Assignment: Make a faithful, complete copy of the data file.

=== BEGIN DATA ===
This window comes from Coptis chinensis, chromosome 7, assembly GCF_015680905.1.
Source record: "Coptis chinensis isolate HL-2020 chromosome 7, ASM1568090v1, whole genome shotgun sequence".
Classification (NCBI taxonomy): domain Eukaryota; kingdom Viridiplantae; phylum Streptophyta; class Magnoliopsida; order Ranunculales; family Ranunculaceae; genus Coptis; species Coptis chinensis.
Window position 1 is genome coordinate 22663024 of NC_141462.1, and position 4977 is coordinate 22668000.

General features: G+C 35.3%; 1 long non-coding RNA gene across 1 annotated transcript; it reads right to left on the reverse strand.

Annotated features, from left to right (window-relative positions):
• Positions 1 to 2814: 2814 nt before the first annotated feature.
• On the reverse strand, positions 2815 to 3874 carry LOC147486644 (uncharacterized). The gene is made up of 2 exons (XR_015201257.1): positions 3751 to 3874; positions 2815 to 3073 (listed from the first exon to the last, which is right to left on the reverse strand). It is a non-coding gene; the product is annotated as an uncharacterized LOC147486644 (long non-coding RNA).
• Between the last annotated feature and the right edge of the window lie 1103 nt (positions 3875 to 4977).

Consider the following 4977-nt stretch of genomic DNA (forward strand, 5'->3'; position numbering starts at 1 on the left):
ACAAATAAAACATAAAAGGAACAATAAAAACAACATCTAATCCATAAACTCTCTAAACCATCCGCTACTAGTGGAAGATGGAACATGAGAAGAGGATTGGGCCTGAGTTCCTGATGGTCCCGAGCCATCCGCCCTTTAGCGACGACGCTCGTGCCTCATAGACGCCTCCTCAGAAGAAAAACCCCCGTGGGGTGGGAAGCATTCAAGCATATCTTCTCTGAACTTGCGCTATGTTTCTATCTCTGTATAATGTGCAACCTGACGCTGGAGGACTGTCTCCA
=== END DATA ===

This window comes from Coptis chinensis, chromosome 7, assembly GCF_015680905.1.
Source record: "Coptis chinensis isolate HL-2020 chromosome 7, ASM1568090v1, whole genome shotgun sequence".
Classification (NCBI taxonomy): domain Eukaryota; kingdom Viridiplantae; phylum Streptophyta; class Magnoliopsida; order Ranunculales; family Ranunculaceae; genus Coptis; species Coptis chinensis.
Window position 1 is genome coordinate 22663024 of NC_141462.1, and position 4977 is coordinate 22668000.

General features: G+C 35.3%; 1 long non-coding RNA gene across 1 annotated transcript; it reads right to left on the reverse strand.

Annotated features, from left to right (window-relative positions):
• Positions 1 to 2814: 2814 nt before the first annotated feature.
• On the reverse strand, positions 2815 to 3874 carry LOC147486644 (uncharacterized). The gene is made up of 2 exons (XR_015201257.1): positions 3751 to 3874; positions 2815 to 3073 (listed from the first exon to the last, which is right to left on the reverse strand). It is a non-coding gene; the product is annotated as an uncharacterized LOC147486644 (long non-coding RNA).
• Between the last annotated feature and the right edge of the window lie 1103 nt (positions 3875 to 4977).

Consider the following 4977-nt stretch of genomic DNA (forward strand, 5'->3'; position numbering starts at 1 on the left):
ACAAATAAAACATAAAAGGAACAATAAAAACAACATCTAATCCATAAACTCTCTAAACCATCCGCTACTAGTGGAAGATGGAACATGAGAAGAGGATTGGGCCTGAGTTCCTGATGGTCCCGAGCCATCCGCCCTTTAGCGACGACGCTCGTGCCTCATAGACGCCTCCTCAGAAGAAAAACCCCCGTGGGGTGGGAAGCATTCAAGCATATCTTCTCTGAACTTGCGCTATGTTTCTATCTCTGTATAATGTGCAACCTGACGCTGGAGGACTGTCTCCA